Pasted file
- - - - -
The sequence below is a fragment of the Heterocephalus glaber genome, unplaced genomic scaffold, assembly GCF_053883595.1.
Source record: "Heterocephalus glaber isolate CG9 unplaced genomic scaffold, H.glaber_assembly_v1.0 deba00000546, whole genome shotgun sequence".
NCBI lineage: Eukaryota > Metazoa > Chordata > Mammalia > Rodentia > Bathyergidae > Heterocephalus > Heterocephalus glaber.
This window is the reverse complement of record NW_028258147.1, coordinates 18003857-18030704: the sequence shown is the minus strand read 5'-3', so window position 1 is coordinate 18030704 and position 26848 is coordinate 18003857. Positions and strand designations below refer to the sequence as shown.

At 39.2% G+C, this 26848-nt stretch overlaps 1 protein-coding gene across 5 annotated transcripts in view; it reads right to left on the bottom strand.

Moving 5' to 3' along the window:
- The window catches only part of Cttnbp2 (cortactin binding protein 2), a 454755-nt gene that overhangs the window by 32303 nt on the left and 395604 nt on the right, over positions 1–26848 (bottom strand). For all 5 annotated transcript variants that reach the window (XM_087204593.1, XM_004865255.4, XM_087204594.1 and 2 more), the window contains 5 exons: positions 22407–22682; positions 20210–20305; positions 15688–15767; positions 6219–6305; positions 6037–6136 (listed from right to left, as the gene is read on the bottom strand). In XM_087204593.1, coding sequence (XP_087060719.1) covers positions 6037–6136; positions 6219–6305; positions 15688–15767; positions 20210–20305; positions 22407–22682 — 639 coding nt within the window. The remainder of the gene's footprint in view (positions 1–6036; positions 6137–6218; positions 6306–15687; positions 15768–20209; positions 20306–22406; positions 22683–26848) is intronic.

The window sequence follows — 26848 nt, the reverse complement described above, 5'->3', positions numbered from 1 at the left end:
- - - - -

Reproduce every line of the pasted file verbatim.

The sequence below is a fragment of the Heterocephalus glaber genome, unplaced genomic scaffold, assembly GCF_053883595.1.
Source record: "Heterocephalus glaber isolate CG9 unplaced genomic scaffold, H.glaber_assembly_v1.0 deba00000546, whole genome shotgun sequence".
NCBI lineage: Eukaryota > Metazoa > Chordata > Mammalia > Rodentia > Bathyergidae > Heterocephalus > Heterocephalus glaber.
This window is the reverse complement of record NW_028258147.1, coordinates 18003857-18030704: the sequence shown is the minus strand read 5'-3', so window position 1 is coordinate 18030704 and position 26848 is coordinate 18003857. Positions and strand designations below refer to the sequence as shown.

At 39.2% G+C, this 26848-nt stretch overlaps 1 protein-coding gene across 5 annotated transcripts in view; it reads right to left on the bottom strand.

Moving 5' to 3' along the window:
- The window catches only part of Cttnbp2 (cortactin binding protein 2), a 454755-nt gene that overhangs the window by 32303 nt on the left and 395604 nt on the right, over positions 1–26848 (bottom strand). For all 5 annotated transcript variants that reach the window (XM_087204593.1, XM_004865255.4, XM_087204594.1 and 2 more), the window contains 5 exons: positions 22407–22682; positions 20210–20305; positions 15688–15767; positions 6219–6305; positions 6037–6136 (listed from right to left, as the gene is read on the bottom strand). In XM_087204593.1, coding sequence (XP_087060719.1) covers positions 6037–6136; positions 6219–6305; positions 15688–15767; positions 20210–20305; positions 22407–22682 — 639 coding nt within the window. The remainder of the gene's footprint in view (positions 1–6036; positions 6137–6218; positions 6306–15687; positions 15768–20209; positions 20306–22406; positions 22683–26848) is intronic.

The window sequence follows — 26848 nt, the reverse complement described above, 5'->3', positions numbered from 1 at the left end: